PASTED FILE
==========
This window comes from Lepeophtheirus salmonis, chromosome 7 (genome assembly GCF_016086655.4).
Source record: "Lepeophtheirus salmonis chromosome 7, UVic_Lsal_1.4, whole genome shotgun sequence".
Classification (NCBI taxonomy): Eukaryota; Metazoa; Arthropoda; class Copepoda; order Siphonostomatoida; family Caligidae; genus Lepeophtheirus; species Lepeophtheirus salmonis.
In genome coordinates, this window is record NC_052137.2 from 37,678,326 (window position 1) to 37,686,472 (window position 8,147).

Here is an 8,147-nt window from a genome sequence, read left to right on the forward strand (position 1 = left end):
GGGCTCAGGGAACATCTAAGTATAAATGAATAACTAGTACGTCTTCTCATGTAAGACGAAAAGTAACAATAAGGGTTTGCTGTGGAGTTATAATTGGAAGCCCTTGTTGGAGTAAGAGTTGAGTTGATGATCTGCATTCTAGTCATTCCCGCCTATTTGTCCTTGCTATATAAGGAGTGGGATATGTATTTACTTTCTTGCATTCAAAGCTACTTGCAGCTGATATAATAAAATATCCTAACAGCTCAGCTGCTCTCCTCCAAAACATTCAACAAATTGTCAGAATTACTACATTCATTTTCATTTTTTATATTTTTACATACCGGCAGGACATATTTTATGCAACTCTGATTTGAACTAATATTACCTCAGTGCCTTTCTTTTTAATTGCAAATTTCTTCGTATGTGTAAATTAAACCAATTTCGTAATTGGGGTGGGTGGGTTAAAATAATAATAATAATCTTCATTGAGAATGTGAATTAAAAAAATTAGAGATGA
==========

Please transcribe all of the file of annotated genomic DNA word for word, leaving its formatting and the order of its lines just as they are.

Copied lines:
This window comes from Lepeophtheirus salmonis, chromosome 7 (genome assembly GCF_016086655.4).
Source record: "Lepeophtheirus salmonis chromosome 7, UVic_Lsal_1.4, whole genome shotgun sequence".
Classification (NCBI taxonomy): Eukaryota; Metazoa; Arthropoda; class Copepoda; order Siphonostomatoida; family Caligidae; genus Lepeophtheirus; species Lepeophtheirus salmonis.
In genome coordinates, this window is record NC_052137.2 from 37,678,326 (window position 1) to 37,686,472 (window position 8,147).

Here is an 8,147-nt window from a genome sequence, read left to right on the forward strand (position 1 = left end):
GGGCTCAGGGAACATCTAAGTATAAATGAATAACTAGTACGTCTTCTCATGTAAGACGAAAAGTAACAATAAGGGTTTGCTGTGGAGTTATAATTGGAAGCCCTTGTTGGAGTAAGAGTTGAGTTGATGATCTGCATTCTAGTCATTCCCGCCTATTTGTCCTTGCTATATAAGGAGTGGGATATGTATTTACTTTCTTGCATTCAAAGCTACTTGCAGCTGATATAATAAAATATCCTAACAGCTCAGCTGCTCTCCTCCAAAACATTCAACAAATTGTCAGAATTACTACATTCATTTTCATTTTTTATATTTTTACATACCGGCAGGACATATTTTATGCAACTCTGATTTGAACTAATATTACCTCAGTGCCTTTCTTTTTAATTGCAAATTTCTTCGTATGTGTAAATTAAACCAATTTCGTAATTGGGGTGGGTGGGTTAAAATAATAATAATAATCTTCATTGAGAATGTGAATTAAAAAAATTAGAGATGA